Rolling into a Provincial Park campground we capped an epic 145km day with a fatal mistake…we were so tired we decided not to cook and instead eat in the AM.  Clearly we weren’t thinking straight.  By 2am I couldn’t sleep I was so hungry, but our food was safely locked in the SUV of a campground neighbour as there had been several bears in the campground recently.  I managed to drift off eventually, but didn’t get a great rest that night. I also didn’t let my body have a chance to load up my well used leg muscles with energy overnight…that would turn out to be a problem on Day 5.

On the right trail into Alberta...

On the right trail into Alberta...

CDN GDR 2009: PhotosFwd to Day 5Back to Day 3





Vancouver Kiteboarding School

16 07 2009
Squamish Spit

Squamish Spit

So we’ve settled on heading to Squamish BC to take some more kiteboarding lessons with the Vancouver Kiteboarding School.  The lessons take place at the Squamish Spit.  They’ve got a super cool interactive photo of the spit here – worth a look!

Squamish BC won out because we were able to work out lessons and a campground in the area easily.  As well with Whistler close by we’ll get is some word class mountain biking on days that aren’t windy.

I’m still really interested in Lake Nitinat on Vancouver Island, but I think that will have to wait for next year…=-(  I can’t do everything!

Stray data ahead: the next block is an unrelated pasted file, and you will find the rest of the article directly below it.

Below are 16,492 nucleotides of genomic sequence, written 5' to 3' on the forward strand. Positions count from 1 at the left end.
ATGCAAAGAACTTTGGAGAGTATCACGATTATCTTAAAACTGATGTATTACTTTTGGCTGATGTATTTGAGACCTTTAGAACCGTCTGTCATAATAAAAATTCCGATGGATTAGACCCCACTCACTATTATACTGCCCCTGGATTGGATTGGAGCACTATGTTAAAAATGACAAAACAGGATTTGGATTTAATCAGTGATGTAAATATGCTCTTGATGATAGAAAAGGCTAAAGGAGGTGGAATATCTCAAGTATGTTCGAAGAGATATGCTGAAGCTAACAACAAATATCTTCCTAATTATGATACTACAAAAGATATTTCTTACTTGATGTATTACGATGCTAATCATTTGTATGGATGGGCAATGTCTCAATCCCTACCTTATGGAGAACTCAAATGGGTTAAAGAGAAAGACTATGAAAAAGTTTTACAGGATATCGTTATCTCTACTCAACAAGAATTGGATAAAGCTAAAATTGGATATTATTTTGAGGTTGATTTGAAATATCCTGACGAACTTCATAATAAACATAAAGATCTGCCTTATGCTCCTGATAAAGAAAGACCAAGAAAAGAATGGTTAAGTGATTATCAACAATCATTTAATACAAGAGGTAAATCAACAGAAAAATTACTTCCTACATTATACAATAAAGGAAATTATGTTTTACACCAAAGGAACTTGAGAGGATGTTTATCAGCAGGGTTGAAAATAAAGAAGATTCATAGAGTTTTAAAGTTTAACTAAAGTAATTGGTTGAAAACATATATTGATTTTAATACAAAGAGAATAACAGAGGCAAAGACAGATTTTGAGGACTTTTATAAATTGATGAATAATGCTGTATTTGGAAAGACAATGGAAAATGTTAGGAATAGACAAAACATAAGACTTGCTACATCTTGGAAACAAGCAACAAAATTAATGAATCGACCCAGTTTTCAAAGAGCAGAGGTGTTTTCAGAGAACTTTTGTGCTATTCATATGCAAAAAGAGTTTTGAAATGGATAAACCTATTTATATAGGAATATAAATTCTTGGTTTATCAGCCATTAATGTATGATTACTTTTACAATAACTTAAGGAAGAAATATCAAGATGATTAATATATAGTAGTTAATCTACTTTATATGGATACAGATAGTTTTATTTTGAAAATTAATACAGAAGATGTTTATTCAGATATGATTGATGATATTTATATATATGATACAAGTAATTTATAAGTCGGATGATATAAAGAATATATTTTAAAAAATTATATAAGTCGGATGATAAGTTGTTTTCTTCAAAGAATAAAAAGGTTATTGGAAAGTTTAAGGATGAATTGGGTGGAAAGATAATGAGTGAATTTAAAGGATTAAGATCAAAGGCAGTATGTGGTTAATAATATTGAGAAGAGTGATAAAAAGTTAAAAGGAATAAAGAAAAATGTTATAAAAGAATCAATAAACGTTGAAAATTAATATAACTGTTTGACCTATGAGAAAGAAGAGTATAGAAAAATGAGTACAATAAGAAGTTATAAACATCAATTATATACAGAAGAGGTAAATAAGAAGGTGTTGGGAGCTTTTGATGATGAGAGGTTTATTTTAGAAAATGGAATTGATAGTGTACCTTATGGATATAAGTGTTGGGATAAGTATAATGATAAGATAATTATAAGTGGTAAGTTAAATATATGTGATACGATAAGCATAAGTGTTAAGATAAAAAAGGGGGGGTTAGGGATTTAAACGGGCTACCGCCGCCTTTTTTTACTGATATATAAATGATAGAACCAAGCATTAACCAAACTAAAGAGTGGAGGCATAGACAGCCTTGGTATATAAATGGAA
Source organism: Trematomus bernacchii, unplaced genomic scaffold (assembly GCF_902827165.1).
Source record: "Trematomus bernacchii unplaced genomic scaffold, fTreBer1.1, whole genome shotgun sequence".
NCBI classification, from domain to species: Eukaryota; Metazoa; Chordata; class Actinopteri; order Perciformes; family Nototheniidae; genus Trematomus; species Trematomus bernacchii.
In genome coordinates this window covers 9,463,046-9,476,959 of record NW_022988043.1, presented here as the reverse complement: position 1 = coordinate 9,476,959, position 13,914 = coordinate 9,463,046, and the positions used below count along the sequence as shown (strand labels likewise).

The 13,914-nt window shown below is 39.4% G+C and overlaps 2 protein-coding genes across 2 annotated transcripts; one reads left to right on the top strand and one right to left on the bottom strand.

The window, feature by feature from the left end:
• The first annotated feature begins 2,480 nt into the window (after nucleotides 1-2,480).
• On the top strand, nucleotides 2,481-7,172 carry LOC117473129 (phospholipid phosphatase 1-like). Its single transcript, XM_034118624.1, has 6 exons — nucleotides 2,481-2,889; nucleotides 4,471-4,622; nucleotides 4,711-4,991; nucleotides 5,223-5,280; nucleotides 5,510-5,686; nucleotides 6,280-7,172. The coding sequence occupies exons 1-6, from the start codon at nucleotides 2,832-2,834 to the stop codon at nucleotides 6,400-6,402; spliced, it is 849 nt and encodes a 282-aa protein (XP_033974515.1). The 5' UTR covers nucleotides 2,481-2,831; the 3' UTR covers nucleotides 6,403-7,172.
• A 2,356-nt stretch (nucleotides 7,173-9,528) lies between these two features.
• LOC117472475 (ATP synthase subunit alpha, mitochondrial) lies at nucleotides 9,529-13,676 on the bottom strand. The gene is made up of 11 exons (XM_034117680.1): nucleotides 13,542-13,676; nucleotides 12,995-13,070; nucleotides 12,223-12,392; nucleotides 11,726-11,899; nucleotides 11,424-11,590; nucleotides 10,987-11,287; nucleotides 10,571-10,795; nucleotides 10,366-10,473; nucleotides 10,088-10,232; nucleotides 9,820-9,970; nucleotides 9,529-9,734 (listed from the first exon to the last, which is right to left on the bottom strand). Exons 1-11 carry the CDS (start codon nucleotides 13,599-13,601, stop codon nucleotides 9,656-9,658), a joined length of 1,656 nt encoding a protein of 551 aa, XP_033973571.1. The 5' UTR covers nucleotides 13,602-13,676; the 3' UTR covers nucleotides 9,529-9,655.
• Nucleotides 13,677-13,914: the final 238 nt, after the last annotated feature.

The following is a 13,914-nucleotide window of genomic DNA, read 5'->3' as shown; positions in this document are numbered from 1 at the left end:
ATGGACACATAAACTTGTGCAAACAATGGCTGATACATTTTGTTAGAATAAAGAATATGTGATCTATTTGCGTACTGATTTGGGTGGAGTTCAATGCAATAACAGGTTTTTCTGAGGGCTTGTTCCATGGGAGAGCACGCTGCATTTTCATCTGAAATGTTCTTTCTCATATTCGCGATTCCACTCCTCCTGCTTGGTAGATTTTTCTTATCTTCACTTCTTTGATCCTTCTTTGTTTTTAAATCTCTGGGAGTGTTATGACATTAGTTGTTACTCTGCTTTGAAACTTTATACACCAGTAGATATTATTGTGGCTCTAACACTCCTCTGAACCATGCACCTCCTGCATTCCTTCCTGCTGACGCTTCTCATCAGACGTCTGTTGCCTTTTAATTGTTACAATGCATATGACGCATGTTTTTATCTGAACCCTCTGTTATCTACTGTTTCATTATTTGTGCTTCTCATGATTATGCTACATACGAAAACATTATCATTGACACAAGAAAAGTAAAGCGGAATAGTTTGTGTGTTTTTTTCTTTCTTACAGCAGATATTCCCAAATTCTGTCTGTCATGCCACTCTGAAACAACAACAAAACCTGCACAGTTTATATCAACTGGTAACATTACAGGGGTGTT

New Rohloff Shifter

16 07 2009
Image: Twinni's Flickr Page

Image: Twinni's Flickr Page

Here is a new full length grip shifter for the Rohloff made by Toxoholics. This might be just the ticket for anyone using a Rohloff with a MTB bar and not enjoying the shape of the stock Rohloff shifter.

Shifter Uninstalled

Shifter Before Installation

See more photos at Twinni’s Flickr page.





Hood River OR – PT2

15 07 2009
Kurt practices power strokes on the sand bar...

Kurt practices power strokes on the sand bar...

We are back from Hood River, OR. We learned a ton down there – thanks to Jim & TJ at New Wind Kiteboarding.  The sport as a whole is taking a lot longer to learn than we expected, but at the same time the fact it’s not something you can jump into overnight is attractive as well.  It has been nice to see a progression in our skills and how comfortable we are with our gear.  When we started the power of a 9m or 12m kite kind of freaked us out and now that we know how to safely handle them these kites are just tools of the trade.

No wind?...no problem!

No wind?...no problem!

One thing we learned about kiteboarding is that some days the wind just sucks so have a plan B.  We had longboards with us and used them a lot, but it would have been way better if we had bikes on the trip.  That way a bad kiting day could have been a great biking day.  Lesson learned!  We won’t go kiteboarding again without bikes in our quiver.

New Wind Kiteboarding our school in Hood River

New Wind Kiteboarding our school in Hood River

We are back in Calgary at the moment regrouping, doing some mountain biking and figuring out our next move.  Most likely we’ll leave for a week of kiteboarding in British Columbia starting next Tuesday or Wednesday.  The two leading spots so far are Squamish, BC and Nitinat Lake on Vancouver Island.  Squamish has great mountaining biking [Whistler BC] for the bad wind days.  Nitinat Lake offers a more chilled out vibe with beach camping and zero driving required once there. We’d take Santa Cruz Nomads to Squamish for all mountain fun and our faithful Surly Pugsleys to Nitinat for crawling over rocky beaches.  Either options promises to be fun…=-)





CDN GDR Day 2 & 3

15 07 2009
Getting into the swing of life on GDR...

Getting into the swing of life on GDR...

Day 2